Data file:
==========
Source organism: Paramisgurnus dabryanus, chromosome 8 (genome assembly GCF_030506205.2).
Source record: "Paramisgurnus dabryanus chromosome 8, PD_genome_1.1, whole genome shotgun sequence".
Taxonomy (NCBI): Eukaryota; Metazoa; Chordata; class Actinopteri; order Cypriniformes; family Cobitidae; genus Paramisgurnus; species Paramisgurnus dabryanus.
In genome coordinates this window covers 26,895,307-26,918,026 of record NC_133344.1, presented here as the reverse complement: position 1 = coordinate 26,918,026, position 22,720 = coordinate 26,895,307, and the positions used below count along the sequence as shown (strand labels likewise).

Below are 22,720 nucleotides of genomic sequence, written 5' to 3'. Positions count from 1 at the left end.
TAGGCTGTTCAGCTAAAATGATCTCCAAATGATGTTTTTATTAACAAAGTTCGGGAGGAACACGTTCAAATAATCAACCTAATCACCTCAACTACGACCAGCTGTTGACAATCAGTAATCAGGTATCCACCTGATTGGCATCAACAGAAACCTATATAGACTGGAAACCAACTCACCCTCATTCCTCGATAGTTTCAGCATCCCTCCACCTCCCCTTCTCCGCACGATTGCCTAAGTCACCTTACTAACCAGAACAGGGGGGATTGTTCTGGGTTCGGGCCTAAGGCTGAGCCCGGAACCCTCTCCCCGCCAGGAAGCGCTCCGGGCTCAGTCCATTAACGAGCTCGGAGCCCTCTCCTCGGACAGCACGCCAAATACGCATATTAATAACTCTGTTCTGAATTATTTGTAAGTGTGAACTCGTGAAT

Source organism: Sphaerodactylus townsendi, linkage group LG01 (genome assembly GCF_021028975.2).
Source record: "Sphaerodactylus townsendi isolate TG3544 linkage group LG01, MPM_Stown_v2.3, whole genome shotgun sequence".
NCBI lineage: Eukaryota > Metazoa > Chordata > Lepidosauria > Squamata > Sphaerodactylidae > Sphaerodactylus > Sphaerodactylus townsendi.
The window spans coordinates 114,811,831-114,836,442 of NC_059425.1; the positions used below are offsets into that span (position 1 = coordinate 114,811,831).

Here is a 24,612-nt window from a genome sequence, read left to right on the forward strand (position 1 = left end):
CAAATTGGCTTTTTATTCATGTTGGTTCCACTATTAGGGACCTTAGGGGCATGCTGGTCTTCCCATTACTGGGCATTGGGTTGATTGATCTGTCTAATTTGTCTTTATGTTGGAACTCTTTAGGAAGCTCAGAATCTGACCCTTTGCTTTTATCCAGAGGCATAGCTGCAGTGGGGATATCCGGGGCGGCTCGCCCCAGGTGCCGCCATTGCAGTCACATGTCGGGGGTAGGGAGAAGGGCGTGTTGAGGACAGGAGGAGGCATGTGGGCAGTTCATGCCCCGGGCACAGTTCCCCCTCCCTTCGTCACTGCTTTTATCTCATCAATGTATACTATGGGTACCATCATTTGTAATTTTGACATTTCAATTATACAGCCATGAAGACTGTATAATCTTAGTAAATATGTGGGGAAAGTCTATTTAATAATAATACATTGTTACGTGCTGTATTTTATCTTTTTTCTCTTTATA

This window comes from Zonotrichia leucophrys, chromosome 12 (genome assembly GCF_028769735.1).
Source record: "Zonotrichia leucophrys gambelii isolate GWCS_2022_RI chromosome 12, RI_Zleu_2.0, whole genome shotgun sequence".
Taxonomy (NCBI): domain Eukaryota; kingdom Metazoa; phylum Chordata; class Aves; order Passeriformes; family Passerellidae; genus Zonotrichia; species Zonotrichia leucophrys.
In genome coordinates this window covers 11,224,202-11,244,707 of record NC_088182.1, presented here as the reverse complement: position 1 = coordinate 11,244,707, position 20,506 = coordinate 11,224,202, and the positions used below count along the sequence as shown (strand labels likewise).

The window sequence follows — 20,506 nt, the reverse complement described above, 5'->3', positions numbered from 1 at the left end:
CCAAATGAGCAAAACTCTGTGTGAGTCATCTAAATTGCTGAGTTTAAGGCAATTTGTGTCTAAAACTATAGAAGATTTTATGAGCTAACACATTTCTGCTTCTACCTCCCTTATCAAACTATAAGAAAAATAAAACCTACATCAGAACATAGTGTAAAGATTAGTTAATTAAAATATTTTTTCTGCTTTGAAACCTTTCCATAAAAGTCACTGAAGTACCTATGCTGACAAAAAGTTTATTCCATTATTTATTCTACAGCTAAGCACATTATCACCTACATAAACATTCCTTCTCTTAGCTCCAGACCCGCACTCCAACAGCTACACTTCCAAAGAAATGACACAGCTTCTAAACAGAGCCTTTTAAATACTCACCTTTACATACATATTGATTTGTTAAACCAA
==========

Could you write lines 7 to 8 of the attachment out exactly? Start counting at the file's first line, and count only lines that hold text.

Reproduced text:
Source organism: Sphaerodactylus townsendi, linkage group LG01 (genome assembly GCF_021028975.2).
Source record: "Sphaerodactylus townsendi isolate TG3544 linkage group LG01, MPM_Stown_v2.3, whole genome shotgun sequence".